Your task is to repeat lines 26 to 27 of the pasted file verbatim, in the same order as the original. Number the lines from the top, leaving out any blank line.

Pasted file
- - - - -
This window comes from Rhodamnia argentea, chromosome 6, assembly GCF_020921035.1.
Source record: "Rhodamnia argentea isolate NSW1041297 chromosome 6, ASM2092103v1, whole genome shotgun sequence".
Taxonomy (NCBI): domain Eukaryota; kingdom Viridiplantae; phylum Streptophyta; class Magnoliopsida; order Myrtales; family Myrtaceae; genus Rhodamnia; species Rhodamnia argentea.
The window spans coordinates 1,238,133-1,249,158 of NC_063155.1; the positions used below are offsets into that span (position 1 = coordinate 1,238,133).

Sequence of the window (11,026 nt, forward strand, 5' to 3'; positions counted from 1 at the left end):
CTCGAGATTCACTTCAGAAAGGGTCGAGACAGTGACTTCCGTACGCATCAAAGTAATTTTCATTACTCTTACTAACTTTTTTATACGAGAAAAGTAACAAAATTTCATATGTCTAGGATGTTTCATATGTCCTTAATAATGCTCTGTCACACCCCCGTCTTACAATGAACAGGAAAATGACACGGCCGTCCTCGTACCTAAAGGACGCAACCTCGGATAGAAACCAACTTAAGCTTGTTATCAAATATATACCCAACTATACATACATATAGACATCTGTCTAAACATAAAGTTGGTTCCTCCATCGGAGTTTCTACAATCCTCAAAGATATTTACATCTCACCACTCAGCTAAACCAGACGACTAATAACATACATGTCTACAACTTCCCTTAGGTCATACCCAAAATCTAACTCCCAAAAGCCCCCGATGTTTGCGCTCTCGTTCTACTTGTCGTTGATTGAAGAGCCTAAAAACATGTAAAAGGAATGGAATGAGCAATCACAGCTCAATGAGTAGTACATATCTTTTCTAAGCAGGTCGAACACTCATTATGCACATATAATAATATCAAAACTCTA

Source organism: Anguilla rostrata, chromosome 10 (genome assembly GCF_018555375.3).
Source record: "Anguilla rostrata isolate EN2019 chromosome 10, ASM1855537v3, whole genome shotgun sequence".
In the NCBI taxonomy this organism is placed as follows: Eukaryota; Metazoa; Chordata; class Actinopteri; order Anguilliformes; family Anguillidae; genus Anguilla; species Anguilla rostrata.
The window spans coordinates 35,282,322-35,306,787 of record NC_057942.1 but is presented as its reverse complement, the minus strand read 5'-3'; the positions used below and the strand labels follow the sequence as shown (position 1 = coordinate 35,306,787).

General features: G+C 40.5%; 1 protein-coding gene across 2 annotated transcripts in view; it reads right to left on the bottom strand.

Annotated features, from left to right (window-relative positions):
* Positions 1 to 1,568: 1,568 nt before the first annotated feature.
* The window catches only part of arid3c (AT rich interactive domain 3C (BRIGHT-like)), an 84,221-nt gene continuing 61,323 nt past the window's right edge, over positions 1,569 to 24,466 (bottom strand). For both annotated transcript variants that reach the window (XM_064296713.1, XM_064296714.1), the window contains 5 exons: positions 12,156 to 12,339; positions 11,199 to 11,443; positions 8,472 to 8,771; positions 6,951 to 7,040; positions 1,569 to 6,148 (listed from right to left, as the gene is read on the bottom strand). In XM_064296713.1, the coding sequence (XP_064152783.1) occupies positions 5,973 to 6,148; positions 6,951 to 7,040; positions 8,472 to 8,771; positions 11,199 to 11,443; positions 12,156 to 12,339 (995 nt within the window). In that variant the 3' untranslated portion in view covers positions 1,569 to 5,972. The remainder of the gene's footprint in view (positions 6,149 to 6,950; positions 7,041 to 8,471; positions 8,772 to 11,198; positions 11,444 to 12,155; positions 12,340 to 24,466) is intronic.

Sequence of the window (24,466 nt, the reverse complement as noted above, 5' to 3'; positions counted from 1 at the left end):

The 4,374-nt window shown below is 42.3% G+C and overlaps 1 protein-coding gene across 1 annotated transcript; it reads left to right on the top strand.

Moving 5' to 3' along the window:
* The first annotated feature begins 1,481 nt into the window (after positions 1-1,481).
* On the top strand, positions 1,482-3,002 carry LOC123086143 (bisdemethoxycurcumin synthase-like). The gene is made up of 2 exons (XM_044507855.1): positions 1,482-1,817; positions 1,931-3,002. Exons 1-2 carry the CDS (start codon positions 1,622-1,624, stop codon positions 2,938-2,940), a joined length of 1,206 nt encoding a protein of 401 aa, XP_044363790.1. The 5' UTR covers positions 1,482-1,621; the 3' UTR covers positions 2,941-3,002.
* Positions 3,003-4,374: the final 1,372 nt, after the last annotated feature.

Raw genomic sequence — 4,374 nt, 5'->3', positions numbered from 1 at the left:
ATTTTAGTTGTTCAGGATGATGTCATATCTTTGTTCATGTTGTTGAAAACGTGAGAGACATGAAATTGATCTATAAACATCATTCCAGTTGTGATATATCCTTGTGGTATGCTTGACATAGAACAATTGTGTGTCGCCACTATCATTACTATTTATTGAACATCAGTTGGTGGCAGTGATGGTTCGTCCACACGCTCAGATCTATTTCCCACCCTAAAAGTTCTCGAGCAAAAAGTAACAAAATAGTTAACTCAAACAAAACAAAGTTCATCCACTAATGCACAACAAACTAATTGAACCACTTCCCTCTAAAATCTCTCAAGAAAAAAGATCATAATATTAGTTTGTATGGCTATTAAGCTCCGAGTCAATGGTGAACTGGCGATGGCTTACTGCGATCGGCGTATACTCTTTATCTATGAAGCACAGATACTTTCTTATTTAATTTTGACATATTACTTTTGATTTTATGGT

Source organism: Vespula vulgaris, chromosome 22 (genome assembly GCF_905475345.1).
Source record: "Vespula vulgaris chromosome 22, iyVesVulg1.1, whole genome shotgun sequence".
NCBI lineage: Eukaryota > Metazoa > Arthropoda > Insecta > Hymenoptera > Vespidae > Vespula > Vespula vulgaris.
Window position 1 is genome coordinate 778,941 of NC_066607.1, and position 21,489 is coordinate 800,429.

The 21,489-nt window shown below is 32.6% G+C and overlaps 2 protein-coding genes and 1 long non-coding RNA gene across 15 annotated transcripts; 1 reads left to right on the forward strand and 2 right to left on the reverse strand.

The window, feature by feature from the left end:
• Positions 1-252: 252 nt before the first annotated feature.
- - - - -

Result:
Window position 1 is genome coordinate 778,941 of NC_066607.1, and position 21,489 is coordinate 800,429.

The 21,489-nt window shown below is 32.6% G+C and overlaps 2 protein-coding genes and 1 long non-coding RNA gene across 15 annotated transcripts; 1 reads left to right on the forward strand and 2 right to left on the reverse strand.